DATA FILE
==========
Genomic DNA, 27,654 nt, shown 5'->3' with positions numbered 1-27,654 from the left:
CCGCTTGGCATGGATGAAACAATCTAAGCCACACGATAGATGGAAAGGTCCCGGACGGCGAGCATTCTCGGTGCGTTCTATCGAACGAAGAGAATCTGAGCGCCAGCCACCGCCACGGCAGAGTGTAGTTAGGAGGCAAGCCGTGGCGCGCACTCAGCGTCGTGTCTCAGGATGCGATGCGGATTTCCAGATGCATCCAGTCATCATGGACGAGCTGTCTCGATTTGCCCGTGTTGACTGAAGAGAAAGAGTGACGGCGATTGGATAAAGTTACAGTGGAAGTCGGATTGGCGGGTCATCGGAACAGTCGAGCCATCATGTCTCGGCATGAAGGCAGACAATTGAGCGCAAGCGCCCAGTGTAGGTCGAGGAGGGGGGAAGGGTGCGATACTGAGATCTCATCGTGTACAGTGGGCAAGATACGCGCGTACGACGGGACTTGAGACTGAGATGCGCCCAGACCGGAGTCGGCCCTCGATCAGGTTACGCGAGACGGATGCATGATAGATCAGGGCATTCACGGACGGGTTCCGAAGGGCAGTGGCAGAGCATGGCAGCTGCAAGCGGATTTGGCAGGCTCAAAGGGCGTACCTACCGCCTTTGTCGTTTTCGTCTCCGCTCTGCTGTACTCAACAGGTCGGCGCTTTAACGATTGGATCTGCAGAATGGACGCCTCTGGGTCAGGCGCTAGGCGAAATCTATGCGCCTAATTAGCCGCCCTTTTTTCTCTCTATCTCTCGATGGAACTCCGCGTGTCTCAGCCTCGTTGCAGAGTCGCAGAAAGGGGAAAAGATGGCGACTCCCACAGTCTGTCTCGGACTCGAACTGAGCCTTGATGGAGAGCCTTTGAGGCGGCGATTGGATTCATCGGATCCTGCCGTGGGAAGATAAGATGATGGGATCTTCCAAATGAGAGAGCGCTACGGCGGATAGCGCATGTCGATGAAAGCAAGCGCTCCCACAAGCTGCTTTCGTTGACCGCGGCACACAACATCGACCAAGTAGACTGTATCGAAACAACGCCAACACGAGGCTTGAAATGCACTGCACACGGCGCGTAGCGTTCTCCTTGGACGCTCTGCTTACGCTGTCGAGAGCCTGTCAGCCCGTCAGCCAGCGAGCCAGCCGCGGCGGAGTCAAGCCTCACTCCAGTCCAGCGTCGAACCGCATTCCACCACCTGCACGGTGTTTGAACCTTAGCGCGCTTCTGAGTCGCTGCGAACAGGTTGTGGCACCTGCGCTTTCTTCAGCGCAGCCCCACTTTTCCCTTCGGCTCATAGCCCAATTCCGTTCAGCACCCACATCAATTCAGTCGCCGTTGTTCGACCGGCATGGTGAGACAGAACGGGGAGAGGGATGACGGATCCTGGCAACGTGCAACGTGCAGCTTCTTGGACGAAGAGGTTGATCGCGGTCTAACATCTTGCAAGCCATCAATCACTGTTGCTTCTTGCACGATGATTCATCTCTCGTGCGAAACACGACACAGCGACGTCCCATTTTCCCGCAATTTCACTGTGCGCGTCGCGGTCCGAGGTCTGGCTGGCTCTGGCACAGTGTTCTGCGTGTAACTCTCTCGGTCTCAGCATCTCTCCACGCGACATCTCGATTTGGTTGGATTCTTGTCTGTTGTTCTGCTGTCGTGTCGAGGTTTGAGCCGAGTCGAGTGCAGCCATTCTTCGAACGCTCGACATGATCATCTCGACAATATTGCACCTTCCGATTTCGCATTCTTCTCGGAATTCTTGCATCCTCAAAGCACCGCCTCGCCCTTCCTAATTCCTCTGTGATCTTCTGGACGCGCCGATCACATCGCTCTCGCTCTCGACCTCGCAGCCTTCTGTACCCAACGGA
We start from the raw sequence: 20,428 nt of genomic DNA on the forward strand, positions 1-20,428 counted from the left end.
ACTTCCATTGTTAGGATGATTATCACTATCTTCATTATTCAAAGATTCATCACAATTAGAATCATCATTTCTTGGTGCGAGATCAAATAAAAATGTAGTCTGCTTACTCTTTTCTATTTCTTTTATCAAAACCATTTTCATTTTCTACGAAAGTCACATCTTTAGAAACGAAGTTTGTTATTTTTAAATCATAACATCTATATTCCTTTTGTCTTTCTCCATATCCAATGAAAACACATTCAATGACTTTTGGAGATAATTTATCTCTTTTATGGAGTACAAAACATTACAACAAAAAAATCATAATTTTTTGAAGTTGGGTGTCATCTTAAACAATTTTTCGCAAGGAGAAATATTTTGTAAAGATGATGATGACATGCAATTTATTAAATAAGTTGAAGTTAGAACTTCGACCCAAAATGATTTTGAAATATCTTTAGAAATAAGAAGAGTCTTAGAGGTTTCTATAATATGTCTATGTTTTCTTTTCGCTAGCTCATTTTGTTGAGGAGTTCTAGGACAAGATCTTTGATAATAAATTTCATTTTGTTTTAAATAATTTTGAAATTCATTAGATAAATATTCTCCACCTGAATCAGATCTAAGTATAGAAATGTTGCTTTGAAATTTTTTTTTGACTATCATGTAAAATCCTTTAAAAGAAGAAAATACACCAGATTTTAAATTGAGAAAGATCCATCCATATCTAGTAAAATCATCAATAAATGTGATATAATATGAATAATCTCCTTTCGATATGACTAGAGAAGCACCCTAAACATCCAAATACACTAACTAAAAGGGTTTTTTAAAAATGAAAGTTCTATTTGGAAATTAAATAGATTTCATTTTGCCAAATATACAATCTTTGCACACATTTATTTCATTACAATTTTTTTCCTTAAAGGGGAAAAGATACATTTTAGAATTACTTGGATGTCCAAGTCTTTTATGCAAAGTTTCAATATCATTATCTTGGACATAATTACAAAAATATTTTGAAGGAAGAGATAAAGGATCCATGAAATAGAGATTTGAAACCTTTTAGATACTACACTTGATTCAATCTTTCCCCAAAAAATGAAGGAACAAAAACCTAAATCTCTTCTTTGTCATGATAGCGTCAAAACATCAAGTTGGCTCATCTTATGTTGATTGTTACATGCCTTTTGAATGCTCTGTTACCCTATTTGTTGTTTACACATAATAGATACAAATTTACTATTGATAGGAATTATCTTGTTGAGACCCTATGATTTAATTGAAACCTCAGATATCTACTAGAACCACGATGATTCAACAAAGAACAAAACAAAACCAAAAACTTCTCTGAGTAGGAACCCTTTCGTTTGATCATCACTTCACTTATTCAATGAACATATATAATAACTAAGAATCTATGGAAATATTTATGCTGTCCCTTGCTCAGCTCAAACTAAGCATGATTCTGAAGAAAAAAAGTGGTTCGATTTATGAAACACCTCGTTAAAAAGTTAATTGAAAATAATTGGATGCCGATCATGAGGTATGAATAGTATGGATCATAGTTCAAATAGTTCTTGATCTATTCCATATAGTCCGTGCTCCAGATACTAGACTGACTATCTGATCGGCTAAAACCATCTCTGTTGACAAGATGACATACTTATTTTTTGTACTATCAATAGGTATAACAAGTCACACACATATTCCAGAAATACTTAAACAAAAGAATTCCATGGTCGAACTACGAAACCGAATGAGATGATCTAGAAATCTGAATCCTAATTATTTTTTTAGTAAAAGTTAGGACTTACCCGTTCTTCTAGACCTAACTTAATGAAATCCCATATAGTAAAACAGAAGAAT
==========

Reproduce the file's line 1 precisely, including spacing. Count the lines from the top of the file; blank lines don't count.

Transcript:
Genomic DNA, 27,654 nt, shown 5'->3' with positions numbered 1-27,654 from the left: